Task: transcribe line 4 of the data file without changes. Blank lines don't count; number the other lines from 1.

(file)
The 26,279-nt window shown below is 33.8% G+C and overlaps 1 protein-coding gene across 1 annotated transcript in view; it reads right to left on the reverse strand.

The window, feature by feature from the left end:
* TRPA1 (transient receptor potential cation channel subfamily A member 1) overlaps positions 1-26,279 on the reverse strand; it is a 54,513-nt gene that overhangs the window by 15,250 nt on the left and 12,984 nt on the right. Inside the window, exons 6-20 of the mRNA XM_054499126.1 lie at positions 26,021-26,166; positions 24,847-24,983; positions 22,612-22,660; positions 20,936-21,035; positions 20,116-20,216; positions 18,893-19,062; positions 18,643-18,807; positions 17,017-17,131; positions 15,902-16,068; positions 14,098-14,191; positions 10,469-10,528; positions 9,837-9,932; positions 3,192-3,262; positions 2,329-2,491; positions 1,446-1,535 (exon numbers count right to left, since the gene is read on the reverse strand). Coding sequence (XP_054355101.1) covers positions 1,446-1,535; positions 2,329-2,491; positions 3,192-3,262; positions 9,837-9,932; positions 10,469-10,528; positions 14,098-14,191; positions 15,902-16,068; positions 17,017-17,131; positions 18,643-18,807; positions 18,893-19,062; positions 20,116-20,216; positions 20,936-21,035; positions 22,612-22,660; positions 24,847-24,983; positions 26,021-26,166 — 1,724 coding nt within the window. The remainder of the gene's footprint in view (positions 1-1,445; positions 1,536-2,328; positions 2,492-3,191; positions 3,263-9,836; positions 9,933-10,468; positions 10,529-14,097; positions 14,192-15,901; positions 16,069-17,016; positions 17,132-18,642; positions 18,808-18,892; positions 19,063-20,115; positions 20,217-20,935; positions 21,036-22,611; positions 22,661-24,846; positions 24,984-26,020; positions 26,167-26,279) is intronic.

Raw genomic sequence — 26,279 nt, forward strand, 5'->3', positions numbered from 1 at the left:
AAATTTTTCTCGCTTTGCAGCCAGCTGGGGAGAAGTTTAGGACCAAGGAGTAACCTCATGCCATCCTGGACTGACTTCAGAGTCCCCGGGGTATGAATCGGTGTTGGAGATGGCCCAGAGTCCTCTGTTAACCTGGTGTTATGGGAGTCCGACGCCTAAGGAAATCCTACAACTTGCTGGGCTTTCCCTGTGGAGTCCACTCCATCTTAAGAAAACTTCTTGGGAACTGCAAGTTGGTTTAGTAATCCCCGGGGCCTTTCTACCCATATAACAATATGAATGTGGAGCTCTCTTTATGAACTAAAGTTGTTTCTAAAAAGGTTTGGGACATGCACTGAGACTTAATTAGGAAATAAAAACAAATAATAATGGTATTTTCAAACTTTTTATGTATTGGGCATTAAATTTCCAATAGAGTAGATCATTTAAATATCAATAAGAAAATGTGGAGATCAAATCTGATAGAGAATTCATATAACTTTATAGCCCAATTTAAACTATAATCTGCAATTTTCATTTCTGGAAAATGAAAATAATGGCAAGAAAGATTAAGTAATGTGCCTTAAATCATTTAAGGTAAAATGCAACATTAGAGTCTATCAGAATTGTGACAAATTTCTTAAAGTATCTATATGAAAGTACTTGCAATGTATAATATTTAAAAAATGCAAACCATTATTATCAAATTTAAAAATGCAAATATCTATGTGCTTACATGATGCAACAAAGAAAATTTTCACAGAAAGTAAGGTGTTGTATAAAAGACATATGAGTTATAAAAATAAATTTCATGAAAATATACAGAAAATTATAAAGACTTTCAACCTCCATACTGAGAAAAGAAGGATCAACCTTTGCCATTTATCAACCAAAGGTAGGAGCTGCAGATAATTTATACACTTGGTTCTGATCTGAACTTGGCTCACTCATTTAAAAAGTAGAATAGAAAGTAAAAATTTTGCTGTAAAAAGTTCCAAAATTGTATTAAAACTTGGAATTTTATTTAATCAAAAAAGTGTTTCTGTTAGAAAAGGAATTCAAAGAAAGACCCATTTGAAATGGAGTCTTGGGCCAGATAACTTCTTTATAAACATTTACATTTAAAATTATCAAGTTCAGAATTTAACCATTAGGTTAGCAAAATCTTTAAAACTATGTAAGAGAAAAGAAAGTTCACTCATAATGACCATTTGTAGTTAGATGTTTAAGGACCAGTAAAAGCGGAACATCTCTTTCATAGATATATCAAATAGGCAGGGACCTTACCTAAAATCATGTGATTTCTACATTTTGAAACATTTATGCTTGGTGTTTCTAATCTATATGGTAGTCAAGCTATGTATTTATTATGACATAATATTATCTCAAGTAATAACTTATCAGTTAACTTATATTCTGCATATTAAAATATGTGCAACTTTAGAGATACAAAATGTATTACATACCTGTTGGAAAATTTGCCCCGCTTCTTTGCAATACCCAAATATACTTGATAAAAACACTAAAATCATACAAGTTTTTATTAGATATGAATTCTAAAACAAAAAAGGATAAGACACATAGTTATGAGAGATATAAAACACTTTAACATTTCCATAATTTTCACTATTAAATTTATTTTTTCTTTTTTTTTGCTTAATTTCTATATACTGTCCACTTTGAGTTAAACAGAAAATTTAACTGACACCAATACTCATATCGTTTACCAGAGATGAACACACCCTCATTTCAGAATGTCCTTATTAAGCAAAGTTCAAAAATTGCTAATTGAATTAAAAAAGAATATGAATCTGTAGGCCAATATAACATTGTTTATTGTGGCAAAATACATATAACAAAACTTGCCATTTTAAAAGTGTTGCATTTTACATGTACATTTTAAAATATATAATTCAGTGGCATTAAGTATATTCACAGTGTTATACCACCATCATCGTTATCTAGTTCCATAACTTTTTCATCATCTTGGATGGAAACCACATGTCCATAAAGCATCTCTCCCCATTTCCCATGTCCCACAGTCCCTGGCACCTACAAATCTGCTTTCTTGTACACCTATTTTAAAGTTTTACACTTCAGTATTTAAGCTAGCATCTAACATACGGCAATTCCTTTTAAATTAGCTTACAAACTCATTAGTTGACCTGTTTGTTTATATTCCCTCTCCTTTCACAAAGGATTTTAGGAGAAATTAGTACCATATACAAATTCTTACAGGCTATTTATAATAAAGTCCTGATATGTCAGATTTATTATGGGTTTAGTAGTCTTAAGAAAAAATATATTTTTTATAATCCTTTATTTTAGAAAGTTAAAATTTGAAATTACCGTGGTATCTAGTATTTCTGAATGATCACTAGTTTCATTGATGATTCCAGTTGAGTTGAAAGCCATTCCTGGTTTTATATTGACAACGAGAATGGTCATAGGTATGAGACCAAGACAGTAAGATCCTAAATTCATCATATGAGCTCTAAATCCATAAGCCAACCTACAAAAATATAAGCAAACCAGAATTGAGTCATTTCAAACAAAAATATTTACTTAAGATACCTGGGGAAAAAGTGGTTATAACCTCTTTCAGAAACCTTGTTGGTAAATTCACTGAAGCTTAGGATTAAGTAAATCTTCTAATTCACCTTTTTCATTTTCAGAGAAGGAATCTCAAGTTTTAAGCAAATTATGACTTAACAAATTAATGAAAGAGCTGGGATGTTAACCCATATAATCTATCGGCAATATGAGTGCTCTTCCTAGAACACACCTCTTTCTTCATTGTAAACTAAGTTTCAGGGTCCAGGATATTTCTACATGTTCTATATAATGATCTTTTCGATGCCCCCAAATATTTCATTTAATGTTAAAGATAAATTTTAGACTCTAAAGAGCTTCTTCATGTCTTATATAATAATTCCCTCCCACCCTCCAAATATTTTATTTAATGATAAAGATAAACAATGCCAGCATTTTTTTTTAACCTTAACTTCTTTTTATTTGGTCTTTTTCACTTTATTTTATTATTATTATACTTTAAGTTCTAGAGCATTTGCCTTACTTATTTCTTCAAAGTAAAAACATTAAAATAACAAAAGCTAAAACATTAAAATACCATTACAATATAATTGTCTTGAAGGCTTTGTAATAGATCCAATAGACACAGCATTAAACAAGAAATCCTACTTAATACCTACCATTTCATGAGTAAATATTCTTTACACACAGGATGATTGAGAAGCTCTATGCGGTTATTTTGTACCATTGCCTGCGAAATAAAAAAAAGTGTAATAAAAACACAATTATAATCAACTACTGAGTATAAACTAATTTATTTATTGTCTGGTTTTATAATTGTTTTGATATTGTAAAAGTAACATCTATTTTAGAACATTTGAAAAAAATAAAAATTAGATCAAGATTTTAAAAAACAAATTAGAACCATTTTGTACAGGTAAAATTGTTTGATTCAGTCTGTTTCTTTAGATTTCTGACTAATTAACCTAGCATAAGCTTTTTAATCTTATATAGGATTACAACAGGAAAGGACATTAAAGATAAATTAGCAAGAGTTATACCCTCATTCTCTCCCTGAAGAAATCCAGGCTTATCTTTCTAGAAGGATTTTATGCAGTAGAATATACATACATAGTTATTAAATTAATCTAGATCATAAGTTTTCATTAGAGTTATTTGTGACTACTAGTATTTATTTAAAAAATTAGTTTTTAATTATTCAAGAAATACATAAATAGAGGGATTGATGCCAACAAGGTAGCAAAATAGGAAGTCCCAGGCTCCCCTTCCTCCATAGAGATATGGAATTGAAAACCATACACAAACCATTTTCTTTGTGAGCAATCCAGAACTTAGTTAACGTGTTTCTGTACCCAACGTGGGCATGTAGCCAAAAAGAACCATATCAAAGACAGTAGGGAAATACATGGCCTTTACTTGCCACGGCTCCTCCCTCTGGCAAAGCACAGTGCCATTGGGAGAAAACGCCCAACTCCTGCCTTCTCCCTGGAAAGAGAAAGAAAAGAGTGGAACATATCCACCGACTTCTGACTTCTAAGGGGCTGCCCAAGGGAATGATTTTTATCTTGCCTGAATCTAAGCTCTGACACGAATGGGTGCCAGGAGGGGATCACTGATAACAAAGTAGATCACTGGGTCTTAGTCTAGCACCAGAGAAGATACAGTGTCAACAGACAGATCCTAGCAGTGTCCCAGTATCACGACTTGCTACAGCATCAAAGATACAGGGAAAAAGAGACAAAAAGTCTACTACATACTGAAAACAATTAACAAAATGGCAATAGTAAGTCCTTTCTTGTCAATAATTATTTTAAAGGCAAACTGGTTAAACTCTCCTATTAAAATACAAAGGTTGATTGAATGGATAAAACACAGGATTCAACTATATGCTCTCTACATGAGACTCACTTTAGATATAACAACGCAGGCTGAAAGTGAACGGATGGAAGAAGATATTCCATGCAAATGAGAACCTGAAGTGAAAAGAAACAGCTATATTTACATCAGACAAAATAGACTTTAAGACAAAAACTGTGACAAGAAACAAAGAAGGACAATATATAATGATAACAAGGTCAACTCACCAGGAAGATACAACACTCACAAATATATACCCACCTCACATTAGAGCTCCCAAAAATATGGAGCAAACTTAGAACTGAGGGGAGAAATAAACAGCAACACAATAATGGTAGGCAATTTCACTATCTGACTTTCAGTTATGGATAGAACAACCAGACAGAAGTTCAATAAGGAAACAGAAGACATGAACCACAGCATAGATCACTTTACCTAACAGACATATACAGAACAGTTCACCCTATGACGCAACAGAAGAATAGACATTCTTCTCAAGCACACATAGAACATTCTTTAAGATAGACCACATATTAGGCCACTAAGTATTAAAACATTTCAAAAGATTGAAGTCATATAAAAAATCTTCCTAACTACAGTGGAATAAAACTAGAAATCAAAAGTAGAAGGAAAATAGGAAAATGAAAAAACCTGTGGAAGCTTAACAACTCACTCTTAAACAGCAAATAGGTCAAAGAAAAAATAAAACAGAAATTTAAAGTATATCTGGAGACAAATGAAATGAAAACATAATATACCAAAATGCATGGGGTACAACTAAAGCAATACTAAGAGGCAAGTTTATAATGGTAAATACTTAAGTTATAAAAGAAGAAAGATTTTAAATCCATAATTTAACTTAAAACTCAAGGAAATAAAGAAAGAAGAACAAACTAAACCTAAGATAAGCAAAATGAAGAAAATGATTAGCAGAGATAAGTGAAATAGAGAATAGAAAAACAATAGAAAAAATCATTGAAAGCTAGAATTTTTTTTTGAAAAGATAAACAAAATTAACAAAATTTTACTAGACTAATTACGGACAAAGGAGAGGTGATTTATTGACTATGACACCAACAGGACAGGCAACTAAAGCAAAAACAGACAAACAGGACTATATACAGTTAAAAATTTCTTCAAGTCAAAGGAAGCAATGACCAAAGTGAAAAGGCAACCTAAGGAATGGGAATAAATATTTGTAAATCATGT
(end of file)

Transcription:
Raw genomic sequence — 26,279 nt, forward strand, 5'->3', positions numbered from 1 at the left: